Filing status, such as single, head of household, married filing separately or jointly, and others, can greatly influence the amount of money you receive in your refund. Filing status may change if you divorce or lose a spouse to death, for example, and this may make you eligible for a larger refund.
In general, married couples may expect a larger tax refund if they file jointly. Filing a joint return tends to lower the overall tax bill and can offer some tax breaks unavailable to those filing separately. There are some reasons, however, that a couple may want to file separately, according to Sandra Block, who writes a column for USA Today. Block suggests that a couple should consider filing separately if they have a large amount of unreimbursed medical expenses, more than average amount of miscellaneous deductions or if one spouse is behind on child support or student loan debts.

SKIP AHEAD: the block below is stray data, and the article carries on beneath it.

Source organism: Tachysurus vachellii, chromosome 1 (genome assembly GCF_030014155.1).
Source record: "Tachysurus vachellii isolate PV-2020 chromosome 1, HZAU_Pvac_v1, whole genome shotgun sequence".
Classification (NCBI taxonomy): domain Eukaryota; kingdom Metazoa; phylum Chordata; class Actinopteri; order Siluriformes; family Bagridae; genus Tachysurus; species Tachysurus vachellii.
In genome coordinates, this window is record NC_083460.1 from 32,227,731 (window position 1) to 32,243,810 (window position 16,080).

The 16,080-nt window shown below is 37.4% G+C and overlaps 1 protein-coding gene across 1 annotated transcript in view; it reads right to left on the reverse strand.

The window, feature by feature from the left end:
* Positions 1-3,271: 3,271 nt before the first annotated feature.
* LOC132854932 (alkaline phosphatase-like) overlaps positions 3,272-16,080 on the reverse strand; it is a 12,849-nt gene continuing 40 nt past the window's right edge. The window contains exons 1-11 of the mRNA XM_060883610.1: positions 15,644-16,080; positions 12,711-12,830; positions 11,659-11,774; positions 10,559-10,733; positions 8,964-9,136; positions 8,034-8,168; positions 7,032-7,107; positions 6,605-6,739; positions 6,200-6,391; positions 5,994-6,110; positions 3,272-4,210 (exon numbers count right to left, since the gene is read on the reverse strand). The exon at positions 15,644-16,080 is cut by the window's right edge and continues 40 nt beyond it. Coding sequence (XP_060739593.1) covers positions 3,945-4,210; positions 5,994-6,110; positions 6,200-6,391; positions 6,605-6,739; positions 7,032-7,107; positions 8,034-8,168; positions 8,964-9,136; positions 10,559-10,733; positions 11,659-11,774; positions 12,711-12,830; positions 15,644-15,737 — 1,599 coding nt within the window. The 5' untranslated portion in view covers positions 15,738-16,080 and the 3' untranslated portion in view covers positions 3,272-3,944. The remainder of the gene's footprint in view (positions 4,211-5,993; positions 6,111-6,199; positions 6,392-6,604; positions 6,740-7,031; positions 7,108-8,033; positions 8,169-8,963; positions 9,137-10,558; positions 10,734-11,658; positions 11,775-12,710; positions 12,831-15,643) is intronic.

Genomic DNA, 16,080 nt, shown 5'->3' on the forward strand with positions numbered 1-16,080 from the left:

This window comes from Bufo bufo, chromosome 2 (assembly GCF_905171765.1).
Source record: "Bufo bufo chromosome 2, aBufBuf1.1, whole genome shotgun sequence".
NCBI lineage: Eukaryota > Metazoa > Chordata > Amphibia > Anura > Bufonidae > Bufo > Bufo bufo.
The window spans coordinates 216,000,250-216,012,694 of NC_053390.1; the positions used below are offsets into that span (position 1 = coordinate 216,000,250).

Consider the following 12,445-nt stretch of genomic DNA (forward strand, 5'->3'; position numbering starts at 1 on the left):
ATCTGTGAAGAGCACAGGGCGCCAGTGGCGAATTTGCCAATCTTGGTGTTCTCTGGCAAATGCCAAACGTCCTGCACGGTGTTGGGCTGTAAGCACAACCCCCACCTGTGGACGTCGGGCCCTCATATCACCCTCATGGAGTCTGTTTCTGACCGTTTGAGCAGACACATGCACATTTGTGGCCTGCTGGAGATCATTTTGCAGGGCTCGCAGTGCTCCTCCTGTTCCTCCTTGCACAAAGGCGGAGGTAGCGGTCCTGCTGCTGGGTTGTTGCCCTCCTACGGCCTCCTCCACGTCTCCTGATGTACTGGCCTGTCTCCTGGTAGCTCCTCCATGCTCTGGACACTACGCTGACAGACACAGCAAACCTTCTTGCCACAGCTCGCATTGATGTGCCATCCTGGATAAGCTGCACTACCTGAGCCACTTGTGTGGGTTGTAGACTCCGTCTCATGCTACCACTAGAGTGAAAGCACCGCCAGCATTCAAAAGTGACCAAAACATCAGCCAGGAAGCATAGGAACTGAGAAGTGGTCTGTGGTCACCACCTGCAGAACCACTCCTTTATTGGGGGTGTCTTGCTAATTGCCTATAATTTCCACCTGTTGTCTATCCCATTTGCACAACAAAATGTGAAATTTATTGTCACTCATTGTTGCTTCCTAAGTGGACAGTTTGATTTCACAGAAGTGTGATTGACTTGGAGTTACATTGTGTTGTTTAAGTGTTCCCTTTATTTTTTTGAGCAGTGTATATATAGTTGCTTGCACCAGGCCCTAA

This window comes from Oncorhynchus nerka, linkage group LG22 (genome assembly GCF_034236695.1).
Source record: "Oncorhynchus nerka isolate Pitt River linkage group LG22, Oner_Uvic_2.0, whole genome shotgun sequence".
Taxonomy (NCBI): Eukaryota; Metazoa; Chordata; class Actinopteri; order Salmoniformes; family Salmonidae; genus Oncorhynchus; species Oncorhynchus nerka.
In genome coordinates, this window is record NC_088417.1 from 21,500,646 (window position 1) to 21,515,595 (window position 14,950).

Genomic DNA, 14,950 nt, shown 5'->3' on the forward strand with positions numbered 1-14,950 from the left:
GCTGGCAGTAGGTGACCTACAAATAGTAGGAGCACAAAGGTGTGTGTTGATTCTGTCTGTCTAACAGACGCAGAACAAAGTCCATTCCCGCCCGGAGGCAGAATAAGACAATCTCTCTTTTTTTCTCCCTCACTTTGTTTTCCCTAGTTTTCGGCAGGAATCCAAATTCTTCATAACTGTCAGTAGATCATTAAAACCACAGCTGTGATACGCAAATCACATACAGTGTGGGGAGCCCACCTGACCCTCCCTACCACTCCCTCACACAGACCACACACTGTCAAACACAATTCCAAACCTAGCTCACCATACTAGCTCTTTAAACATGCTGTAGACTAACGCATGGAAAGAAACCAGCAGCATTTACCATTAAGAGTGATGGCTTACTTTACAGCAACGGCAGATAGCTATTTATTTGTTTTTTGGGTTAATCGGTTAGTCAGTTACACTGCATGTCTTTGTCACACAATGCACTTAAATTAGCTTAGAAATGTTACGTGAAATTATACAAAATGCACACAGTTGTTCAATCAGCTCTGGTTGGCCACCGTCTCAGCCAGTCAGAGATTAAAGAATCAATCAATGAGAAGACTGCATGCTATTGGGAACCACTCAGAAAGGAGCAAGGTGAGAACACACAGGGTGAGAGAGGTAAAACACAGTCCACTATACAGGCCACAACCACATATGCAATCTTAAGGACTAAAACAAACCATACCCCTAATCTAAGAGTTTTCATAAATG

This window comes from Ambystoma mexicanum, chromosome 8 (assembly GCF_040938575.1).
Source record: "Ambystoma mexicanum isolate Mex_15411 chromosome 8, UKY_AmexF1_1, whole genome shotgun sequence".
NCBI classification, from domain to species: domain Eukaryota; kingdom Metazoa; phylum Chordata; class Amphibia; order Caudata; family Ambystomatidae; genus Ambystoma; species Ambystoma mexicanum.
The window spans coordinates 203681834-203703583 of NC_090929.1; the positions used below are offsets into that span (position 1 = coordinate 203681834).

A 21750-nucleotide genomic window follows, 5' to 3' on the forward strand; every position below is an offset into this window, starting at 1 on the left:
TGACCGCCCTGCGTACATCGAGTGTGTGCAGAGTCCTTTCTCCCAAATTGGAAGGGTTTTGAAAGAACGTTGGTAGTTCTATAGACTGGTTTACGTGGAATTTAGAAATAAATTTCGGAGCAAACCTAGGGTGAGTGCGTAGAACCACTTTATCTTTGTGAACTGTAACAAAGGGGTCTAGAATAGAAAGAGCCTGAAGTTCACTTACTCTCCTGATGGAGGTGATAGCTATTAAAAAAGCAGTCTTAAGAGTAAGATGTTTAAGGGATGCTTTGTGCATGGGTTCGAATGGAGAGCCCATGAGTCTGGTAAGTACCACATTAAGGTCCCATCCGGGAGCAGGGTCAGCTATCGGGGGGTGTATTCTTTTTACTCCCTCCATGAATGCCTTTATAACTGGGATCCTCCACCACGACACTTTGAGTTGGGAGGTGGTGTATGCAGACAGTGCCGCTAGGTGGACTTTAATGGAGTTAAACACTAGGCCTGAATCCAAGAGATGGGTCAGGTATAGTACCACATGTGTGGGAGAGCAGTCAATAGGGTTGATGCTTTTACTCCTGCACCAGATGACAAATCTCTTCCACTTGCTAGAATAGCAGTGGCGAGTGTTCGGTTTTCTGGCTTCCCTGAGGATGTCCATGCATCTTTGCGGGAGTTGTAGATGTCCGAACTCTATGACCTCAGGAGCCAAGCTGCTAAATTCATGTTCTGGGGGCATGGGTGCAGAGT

Block also suggests that if your spouse takes risks that are out of your comfort zone and have the potential for legal ramifications, you may want to file separately so that your nose -- or tax return -- stays clean.